Serena Makes Good on Promise: Dumps Microsoft Exchange for Google Gmail
Serena Software, a maker of application lifecycle management software and cloud computing solutions, has completed its migration from Microsoft Exchange to Google's Gmail, and it took only 3 hours of dedicated work from two Serena IT workers to take one of Serena's own internal applications to the cloud, the company said.
eWEEK originally reported that Serena planned to dump Exchange for Google's Gmail e-mail system in November of 2008. A Serena spokesman said the company initially had planned to migrate everyone over by the end of 2008, "however, we were waiting for Gmail's offline access," he said. "Once that was released, we accelerated our plans to migrate everyone and did it as early as possible."
Serena officials said that on March 9 Serena moved more than 700 employees at locations around the world from Microsoft Exchange to Gmail. Rene Bonvanie, senior vice president of marketing, information technology and Serena on Demand, said he believes Serena's is the largest single-company migration ever within a 24-hour time period.
Indeed, Bonvanie said the interesting thing about this migration is that it only took two IT people 3 hours to configure everything on the back end for the migration versus the three full days that they initially thought it would take. In addition, each Serena employee only had to spend 10 minutes setting up an account before they could start sending and receiving e-mail.
Ron Brister, Serena's IT manager who headed the Gmail migration, said Serena overprepared for the migration. Serena devoured information about Google's applications and then prepared documentation and videos of its own to prepare the Serena staff for the idea of a migration, he said.
"We did documentation, videos and a PR campaign to blast out information," Brister said. "Then we brought in our early adopters-one, to give us feedback, and also they were going to become our first line of defense" for Serena staff who had questions about the migration. There were three rounds of early adopters-about 140 people-who migrated over to Gmail early, he said.
Then on the weekend of March 6, Serena did its cutover. The team started on Friday evening, and "it was a 3-hour project for two people to get everybody migrated," Brister said. "We thought it would take eight people working around the clock for eight days," but the migration was all set before the weekend was over.
"I've never done an Exchange rollover that only took a total of 6 man hours," Brister said. And although the migration was done by March 9, "March 9 for us started at noon on the 8th because APAC [Asia Pacific] was going to be coming on for their morning. We thought we'd have the hotline lit up when they came in, but they had no problems and we wound up playing Wii bowling. We only got two calls." Later that night when more and more people from different locations began to come online, the IT department got a little busier. But altogether they only had to field 41 calls, "mostly from people who hadn't read the documentation," he said.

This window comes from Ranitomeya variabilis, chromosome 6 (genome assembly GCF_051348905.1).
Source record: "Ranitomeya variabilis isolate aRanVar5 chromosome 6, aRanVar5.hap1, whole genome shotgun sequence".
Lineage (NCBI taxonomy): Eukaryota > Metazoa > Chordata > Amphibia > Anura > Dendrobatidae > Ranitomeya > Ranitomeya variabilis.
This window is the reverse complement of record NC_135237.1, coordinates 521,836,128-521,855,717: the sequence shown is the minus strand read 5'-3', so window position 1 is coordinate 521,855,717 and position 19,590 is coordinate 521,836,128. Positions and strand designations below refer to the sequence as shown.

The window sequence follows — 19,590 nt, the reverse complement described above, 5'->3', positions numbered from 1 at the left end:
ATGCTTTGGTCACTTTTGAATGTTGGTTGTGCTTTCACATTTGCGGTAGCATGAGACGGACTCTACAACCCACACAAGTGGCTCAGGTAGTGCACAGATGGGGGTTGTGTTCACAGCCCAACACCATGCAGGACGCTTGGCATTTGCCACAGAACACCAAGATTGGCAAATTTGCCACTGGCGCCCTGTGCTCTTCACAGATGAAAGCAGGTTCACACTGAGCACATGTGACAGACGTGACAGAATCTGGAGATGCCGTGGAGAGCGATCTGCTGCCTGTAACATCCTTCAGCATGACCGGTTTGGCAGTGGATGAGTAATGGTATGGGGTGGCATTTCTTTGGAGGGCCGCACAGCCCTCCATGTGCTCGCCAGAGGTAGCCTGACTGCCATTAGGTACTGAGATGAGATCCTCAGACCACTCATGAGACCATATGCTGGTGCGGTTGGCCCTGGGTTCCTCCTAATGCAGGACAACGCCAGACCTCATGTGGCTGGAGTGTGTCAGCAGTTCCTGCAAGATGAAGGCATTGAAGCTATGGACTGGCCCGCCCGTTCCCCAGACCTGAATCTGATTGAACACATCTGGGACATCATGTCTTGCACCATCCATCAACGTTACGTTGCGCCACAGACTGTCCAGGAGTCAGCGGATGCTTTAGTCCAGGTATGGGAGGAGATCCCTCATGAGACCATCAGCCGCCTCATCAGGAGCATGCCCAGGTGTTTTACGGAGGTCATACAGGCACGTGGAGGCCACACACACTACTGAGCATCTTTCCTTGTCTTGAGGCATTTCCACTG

"It became such a non-event, but I had people all set to work 13-hour shifts around the clock," Brister said. In all, Serena moved more than 735 people to Gmail on March 9.
Kyle Arteaga, Serena's vice president of communications, said he ported more than 11,000 e-mails from Exchange to Gmail, and it takes up only 3 percent of his available storage space. Arteaga said with Exchange he was receiving notices every few weeks to clear out space in his mailbox or he would not be able to receive any new mail. Brister said he recalls one Serena employee who ported more than 135,000 messages and was only at about 7 percent of his capacity.
Moreover, Bonvanie said he believes that "with Google you're going to send a lot less e-mail because you're likely to do a lot more IM [instant messaging]."
Why did Serena get rid of Microsoft Exchange? Two reasons, Bonvanie said. "The first is purely economic-we believe we can save the company $1 million in three years."
Serena's second reason for the migration has to do with the company's focus on moving its customers to the cloud. "We want to put our company into the cloud as well," Bonvanie said. "And we want to put all of our applications into the cloud. Mail is just one. ... You know how much we've been on the SAAS [software-as-a-service] train. The Google experience is an example of putting the end user in the driver's seat because there are very few examples of applications that are as personal or affect people as much as e-mail."
Brister said he views the migration and Serena's evolution to be part of a trend of "IT opening up and allowing -consumerized' technologies into the building. That would never happen before."
Brister also said Google was perhaps a perfect partner in the effort. He said he was pleasantly surprised at Google's ability to respond so quickly and completely to his queries.
Rajen Sheth, Google's senior product manager for Google Apps, said he thinks Serena's effort serves as a "great example of a significant-sized company moving over to Google Apps. It stands out because of the user benefits and also for how quickly they were able to do the migration."
Sheth said that although Serena is not the largest migration that Google has seen move away from Microsoft to Google's applications, "it is one of the larger ones. We have companies like Genentech" that were bigger migrations.
"The main thing from our side is it's been great to see how many midsize and large-size companies have been willing to try Google Apps, and more companies are moving to the cloud," Sheth said.